Protecting and Restoring the Morro Bay Estuary.
1995 rains

Join the Morro Bay Rain Gauge Network

In the photograph above, sediment erodes from a dirt road during a rainstorm. This sediment can enter streams and end up in the bay.

    Rain is in the forecast, which makes it a perfect time to debut our Rain Gauge Network. This new webpage will display rainfall data from the area surrounding Morro Bay and beyond. Now, we need you to join the network and help us gather that data. Why track rainfall? All precipitation that falls within the Morro Bay watershed can eventually make its way into the estuary through creeks and storm drains. This video shows runoff from roofs, streets, parking lots, etc. entering Morro Bay through a storm drain near the Estuary Program office. Runoff can contain sediment, bacteria, …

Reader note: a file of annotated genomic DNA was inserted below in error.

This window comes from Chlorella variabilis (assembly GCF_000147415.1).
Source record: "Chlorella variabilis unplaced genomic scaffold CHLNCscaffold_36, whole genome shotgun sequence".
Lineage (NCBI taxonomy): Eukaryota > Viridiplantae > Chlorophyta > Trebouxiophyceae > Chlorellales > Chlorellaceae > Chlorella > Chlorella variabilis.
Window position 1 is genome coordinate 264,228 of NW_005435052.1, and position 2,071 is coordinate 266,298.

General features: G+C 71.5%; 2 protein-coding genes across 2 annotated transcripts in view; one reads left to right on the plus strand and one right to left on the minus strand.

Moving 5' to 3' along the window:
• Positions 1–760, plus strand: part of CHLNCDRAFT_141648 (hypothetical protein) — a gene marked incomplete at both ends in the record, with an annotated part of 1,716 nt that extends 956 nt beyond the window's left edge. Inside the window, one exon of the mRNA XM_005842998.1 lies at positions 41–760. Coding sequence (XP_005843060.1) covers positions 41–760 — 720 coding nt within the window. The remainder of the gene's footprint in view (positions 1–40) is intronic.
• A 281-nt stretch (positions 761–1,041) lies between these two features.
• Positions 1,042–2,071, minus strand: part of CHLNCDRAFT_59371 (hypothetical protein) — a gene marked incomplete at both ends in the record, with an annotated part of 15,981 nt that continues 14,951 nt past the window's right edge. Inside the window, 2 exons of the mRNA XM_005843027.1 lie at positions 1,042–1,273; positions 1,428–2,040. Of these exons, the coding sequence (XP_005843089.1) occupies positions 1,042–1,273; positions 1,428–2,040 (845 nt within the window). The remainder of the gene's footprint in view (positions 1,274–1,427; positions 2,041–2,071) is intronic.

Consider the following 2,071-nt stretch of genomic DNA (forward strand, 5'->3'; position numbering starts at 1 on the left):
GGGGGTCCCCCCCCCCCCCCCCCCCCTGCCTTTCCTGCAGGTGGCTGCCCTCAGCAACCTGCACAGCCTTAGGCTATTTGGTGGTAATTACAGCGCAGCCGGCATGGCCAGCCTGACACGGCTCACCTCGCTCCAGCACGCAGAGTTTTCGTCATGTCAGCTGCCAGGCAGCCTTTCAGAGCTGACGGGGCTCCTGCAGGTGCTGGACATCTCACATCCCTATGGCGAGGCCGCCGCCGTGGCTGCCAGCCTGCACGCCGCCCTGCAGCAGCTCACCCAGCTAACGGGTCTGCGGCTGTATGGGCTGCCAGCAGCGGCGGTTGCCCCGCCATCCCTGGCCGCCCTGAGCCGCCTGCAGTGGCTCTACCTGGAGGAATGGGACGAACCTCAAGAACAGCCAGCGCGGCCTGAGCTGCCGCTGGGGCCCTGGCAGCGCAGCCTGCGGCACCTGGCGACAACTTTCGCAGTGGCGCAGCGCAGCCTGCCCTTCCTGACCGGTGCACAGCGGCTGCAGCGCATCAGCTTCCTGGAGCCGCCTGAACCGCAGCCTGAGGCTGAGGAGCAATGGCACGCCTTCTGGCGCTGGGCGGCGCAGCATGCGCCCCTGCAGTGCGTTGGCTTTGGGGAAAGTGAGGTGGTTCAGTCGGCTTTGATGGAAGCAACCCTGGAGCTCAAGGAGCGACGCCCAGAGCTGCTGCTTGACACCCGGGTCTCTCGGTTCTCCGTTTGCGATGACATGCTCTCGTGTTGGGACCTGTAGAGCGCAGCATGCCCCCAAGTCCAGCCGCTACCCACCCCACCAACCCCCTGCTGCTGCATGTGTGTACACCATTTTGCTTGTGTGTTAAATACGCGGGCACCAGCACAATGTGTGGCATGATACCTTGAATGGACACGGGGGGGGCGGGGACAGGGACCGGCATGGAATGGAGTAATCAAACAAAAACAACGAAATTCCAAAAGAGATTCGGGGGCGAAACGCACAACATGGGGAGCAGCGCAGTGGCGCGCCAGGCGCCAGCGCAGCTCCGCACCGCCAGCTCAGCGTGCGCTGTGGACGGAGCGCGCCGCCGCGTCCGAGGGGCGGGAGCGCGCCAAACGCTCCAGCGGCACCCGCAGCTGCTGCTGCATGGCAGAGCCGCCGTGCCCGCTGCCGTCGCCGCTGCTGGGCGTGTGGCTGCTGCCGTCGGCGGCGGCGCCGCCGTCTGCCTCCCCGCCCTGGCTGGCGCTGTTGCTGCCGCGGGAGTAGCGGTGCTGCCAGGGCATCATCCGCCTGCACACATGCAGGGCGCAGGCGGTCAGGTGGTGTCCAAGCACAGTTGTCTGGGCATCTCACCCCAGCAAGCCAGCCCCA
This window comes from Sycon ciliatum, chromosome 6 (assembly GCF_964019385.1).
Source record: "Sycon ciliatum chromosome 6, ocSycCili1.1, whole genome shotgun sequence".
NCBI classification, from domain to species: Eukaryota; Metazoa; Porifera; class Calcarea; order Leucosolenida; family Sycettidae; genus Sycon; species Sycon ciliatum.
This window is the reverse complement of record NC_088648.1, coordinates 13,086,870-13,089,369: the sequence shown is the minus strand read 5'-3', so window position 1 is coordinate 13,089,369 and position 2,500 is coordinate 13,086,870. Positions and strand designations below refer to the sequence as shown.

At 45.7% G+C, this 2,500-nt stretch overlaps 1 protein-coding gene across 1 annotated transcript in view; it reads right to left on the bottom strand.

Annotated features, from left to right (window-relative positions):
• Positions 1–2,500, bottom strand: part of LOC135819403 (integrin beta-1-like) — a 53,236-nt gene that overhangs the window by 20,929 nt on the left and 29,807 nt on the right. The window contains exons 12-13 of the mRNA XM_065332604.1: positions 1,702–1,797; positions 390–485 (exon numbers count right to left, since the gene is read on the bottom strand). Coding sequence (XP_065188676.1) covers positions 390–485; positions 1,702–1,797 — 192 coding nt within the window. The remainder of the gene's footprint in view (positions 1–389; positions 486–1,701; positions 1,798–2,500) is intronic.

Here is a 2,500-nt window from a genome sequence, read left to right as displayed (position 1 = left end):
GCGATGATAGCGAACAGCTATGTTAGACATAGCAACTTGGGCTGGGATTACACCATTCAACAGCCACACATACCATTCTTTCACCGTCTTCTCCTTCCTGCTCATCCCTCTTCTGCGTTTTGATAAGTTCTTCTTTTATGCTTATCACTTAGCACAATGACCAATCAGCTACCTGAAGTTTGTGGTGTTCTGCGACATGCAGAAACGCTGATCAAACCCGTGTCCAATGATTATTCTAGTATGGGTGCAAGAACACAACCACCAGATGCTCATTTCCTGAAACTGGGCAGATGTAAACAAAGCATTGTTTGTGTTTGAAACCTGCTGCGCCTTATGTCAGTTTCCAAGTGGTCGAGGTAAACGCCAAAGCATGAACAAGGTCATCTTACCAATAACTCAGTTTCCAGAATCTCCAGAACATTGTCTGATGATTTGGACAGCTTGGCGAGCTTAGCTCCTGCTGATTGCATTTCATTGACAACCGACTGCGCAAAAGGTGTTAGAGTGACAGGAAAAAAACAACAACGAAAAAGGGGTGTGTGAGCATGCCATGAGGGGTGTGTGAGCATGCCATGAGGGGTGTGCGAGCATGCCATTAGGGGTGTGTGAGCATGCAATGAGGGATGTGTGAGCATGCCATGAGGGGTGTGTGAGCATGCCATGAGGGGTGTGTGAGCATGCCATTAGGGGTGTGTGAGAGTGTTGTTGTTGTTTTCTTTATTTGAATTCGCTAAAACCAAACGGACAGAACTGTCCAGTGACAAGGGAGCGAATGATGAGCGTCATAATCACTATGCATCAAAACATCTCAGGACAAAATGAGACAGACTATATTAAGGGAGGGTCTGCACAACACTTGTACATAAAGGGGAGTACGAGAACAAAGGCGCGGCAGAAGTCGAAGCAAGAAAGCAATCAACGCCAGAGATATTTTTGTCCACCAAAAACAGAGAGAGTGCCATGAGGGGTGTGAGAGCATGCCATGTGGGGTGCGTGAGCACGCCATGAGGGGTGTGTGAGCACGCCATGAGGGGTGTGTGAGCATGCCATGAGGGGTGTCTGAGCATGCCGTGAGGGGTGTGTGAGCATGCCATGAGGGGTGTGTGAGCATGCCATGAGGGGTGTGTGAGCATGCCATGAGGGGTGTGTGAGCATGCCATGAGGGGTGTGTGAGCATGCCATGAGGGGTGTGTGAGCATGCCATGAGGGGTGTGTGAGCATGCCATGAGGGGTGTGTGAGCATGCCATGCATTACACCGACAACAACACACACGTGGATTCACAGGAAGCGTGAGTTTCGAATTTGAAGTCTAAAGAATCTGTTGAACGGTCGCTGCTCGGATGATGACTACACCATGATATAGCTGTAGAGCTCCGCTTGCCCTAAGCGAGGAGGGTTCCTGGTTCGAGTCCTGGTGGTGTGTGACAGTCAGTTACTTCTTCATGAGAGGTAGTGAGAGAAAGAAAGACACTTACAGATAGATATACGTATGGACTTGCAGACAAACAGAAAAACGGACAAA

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Fire and the Morro Bay National Estuary

A harbor seal rests in the bay, beneath a sky full of smoke. Photograph by Ruth Ann Angus, August, 1994.

  This week’s fire on the Cuesta Grade comes almost exactly 21 years after the devastating Highway 41 fire of August 1994. Ruth Ann Angus, local photographer, writer, and long-time supporter of the Estuary Program, was out kayaking on the bay with a friend when the Highway 41 blaze began. As Ruth Ann recalls, “We paddled all the way back to Sweet Springs and as we turned around there, I spotted the puff of smoke in the sky. I knew it was bad so we immediately began paddling back to the Marina area….” She took photos on the way back …

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